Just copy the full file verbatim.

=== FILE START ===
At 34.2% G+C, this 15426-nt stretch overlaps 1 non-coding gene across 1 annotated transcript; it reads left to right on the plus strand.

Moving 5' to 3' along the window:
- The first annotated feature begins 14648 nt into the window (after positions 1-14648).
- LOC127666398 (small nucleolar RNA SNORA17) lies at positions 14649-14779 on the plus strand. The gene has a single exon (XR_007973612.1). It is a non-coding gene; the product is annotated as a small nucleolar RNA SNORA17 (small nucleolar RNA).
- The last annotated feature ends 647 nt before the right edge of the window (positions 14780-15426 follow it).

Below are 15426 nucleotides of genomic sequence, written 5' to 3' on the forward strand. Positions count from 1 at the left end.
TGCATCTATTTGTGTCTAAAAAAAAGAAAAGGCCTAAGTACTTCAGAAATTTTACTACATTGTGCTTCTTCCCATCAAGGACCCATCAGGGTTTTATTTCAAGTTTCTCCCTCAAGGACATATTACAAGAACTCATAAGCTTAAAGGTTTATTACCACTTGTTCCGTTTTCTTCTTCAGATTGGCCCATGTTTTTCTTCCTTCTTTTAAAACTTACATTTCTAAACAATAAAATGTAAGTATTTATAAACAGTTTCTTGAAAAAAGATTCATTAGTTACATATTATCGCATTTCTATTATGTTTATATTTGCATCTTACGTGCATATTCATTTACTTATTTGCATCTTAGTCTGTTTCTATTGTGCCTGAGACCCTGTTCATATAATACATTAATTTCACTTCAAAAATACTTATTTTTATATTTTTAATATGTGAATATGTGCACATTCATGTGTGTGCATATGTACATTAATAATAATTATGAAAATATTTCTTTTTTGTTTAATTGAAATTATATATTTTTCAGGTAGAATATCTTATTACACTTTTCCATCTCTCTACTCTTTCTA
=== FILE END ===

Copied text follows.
At 34.2% G+C, this 15426-nt stretch overlaps 1 non-coding gene across 1 annotated transcript; it reads left to right on the plus strand.

Moving 5' to 3' along the window:
- The first annotated feature begins 14648 nt into the window (after positions 1-14648).
- LOC127666398 (small nucleolar RNA SNORA17) lies at positions 14649-14779 on the plus strand. The gene has a single exon (XR_007973612.1). It is a non-coding gene; the product is annotated as a small nucleolar RNA SNORA17 (small nucleolar RNA).
- The last annotated feature ends 647 nt before the right edge of the window (positions 14780-15426 follow it).

Below are 15426 nucleotides of genomic sequence, written 5' to 3' on the forward strand. Positions count from 1 at the left end.
TGCATCTATTTGTGTCTAAAAAAAAGAAAAGGCCTAAGTACTTCAGAAATTTTACTACATTGTGCTTCTTCCCATCAAGGACCCATCAGGGTTTTATTTCAAGTTTCTCCCTCAAGGACATATTACAAGAACTCATAAGCTTAAAGGTTTATTACCACTTGTTCCGTTTTCTTCTTCAGATTGGCCCATGTTTTTCTTCCTTCTTTTAAAACTTACATTTCTAAACAATAAAATGTAAGTATTTATAAACAGTTTCTTGAAAAAAGATTCATTAGTTACATATTATCGCATTTCTATTATGTTTATATTTGCATCTTACGTGCATATTCATTTACTTATTTGCATCTTAGTCTGTTTCTATTGTGCCTGAGACCCTGTTCATATAATACATTAATTTCACTTCAAAAATACTTATTTTTATATTTTTAATATGTGAATATGTGCACATTCATGTGTGTGCATATGTACATTAATAATAATTATGAAAATATTTCTTTTTTGTTTAATTGAAATTATATATTTTTCAGGTAGAATATCTTATTACACTTTTCCATCTCTCTACTCTTTCTA